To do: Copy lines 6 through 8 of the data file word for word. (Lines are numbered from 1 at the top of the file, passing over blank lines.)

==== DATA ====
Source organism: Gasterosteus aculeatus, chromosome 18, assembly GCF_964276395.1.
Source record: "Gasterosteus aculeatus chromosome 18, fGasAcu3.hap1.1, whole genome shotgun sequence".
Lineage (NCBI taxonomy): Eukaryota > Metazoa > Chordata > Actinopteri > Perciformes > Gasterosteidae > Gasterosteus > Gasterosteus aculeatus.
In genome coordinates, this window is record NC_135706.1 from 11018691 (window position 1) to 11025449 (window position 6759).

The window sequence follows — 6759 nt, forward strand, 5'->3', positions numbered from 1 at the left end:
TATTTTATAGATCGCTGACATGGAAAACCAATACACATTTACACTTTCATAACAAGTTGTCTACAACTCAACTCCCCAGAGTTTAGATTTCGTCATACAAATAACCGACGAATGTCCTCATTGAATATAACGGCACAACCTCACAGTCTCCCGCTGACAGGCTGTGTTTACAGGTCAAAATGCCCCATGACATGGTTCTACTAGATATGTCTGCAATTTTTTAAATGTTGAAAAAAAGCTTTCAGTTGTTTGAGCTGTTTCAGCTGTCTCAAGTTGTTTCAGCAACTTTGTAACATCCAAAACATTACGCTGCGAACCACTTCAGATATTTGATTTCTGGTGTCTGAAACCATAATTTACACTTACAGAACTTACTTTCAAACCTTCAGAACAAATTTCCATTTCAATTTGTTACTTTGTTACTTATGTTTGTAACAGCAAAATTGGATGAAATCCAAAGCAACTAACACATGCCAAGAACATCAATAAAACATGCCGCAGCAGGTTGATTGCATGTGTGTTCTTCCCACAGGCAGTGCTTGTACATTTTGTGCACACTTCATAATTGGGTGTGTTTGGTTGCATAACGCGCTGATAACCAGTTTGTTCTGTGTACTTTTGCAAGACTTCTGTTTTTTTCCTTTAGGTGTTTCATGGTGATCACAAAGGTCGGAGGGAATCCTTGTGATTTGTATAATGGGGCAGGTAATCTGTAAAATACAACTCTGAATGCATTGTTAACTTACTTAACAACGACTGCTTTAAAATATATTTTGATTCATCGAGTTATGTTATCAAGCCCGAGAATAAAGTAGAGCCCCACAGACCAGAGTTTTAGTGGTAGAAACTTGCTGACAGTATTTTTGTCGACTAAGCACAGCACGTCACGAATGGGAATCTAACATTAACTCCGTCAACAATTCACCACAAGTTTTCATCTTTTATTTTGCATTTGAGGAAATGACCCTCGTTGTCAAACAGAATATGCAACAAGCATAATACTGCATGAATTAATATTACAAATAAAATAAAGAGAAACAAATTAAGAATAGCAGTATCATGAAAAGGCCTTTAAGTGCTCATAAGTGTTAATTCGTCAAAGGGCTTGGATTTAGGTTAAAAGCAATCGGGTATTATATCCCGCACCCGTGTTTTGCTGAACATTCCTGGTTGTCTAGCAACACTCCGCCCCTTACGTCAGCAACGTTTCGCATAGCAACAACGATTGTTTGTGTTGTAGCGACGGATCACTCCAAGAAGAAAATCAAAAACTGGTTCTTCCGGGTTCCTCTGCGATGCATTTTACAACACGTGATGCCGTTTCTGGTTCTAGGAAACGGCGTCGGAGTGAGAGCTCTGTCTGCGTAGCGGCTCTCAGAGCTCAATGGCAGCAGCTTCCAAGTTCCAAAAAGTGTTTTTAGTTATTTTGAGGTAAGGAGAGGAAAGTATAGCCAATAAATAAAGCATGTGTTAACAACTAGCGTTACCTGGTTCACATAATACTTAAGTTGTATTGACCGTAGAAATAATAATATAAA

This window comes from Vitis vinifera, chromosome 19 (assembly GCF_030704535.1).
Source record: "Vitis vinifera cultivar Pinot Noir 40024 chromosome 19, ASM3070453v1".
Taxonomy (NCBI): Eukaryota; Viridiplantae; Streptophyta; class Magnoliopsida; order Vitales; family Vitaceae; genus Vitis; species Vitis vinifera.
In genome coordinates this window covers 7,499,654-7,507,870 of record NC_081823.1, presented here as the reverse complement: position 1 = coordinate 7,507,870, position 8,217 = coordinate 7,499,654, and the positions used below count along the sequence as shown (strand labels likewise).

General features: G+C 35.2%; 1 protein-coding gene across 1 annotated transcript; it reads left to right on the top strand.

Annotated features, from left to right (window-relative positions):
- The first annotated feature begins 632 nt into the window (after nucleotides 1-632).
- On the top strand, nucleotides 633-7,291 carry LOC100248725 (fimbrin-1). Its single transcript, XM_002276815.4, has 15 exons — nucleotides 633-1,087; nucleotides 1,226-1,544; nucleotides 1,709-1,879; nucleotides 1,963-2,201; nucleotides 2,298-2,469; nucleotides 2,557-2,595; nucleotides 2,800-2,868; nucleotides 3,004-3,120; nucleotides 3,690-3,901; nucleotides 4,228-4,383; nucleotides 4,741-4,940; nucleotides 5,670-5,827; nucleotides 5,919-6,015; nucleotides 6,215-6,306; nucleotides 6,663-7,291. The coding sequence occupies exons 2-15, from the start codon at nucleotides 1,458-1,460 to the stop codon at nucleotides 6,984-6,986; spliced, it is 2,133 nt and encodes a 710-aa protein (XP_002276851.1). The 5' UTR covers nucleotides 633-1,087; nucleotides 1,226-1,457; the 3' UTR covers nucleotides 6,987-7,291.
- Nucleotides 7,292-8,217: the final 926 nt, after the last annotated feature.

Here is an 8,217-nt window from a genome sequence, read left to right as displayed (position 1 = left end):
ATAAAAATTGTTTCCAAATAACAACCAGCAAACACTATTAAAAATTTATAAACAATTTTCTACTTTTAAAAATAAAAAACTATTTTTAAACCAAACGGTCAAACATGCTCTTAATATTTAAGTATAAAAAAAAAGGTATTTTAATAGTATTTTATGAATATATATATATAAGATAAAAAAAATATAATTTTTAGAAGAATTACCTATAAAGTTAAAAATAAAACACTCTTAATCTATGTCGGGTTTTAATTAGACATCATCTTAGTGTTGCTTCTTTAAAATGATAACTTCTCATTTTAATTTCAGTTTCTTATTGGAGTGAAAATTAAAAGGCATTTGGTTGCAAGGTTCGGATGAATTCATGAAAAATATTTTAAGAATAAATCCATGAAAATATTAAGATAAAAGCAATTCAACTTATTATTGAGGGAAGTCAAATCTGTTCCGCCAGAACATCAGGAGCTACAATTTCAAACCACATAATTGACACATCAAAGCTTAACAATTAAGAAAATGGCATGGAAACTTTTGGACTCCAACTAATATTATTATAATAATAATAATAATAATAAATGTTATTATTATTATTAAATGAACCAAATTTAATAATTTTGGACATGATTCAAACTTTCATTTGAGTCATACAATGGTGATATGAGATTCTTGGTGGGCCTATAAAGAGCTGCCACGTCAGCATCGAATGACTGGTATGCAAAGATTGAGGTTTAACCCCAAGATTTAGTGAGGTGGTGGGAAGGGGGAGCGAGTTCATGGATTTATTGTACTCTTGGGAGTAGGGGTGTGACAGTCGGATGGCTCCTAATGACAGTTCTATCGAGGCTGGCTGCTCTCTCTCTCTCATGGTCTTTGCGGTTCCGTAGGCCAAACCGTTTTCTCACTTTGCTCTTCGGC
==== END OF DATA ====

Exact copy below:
TATTTTATAGATCGCTGACATGGAAAACCAATACACATTTACACTTTCATAACAAGTTGTCTACAACTCAACTCCCCAGAGTTTAGATTTCGTCATACAAATAACCGACGAATGTCCTCATTGAATATAACGGCACAACCTCACAGTCTCCCGCTGACAGGCTGTGTTTACAGGTCAAAATGCCCCATGACATGGTTCTACTAGATATGTCTGCAATTTTTTAAATGTTGAAAAAAAGCTTTCAGTTGTTTGAGCTGTTTCAGCTGTCTCAAGTTGTTTCAGCAACTTTGTAACATCCAAAACATTACGCTGCGAACCACTTCAGATATTTGATTTCTGGTGTCTGAAACCATAATTTACACTTACAGAACTTACTTTCAAACCTTCAGAACAAATTTCCATTTCAATTTGTTACTTTGTTACTTATGTTTGTAACAGCAAAATTGGATGAAATCCAAAGCAACTAACACATGCCAAGAACATCAATAAAACATGCCGCAGCAGGTTGATTGCATGTGTGTTCTTCCCACAGGCAGTGCTTGTACATTTTGTGCACACTTCATAATTGGGTGTGTTTGGTTGCATAACGCGCTGATAACCAGTTTGTTCTGTGTACTTTTGCAAGACTTCTGTTTTTTTCCTTTAGGTGTTTCATGGTGATCACAAAGGTCGGAGGGAATCCTTGTGATTTGTATAATGGGGCAGGTAATCTGTAAAATACAACTCTGAATGCATTGTTAACTTACTTAACAACGACTGCTTTAAAATATATTTTGATTCATCGAGTTATGTTATCAAGCCCGAGAATAAAGTAGAGCCCCACAGACCAGAGTTTTAGTGGTAGAAACTTGCTGACAGTATTTTTGTCGACTAAGCACAGCACGTCACGAATGGGAATCTAACATTAACTCCGTCAACAATTCACCACAAGTTTTCATCTTTTATTTTGCATTTGAGGAAATGACCCTCGTTGTCAAACAGAATATGCAACAAGCATAATACTGCATGAATTAATATTACAAATAAAATAAAGAGAAACAAATTAAGAATAGCAGTATCATGAAAAGGCCTTTAAGTGCTCATAAGTGTTAATTCGTCAAAGGGCTTGGATTTAGGTTAAAAGCAATCGGGTATTATATCCCGCACCCGTGTTTTGCTGAACATTCCTGGTTGTCTAGCAACACTCCGCCCCTTACGTCAGCAACGTTTCGCATAGCAACAACGATTGTTTGTGTTGTAGCGACGGATCACTCCAAGAAGAAAATCAAAAACTGGTTCTTCCGGGTTCCTCTGCGATGCATTTTACAACACGTGATGCCGTTTCTGGTTCTAGGAAACGGCGTCGGAGTGAGAGCTCTGTCTGCGTAGCGGCTCTCAGAGCTCAATGGCAGCAGCTTCCAAGTTCCAAAAAGTGTTTTTAGTTATTTTGAGGTAAGGAGAGGAAAGTATAGCCAATAAATAAAGCATGTGTTAACAACTAGCGTTACCTGGTTCACATAATACTTAAGTTGTATTGACCGTAGAAATAATAATATAAA

This window comes from Vitis vinifera, chromosome 19 (assembly GCF_030704535.1).
Source record: "Vitis vinifera cultivar Pinot Noir 40024 chromosome 19, ASM3070453v1".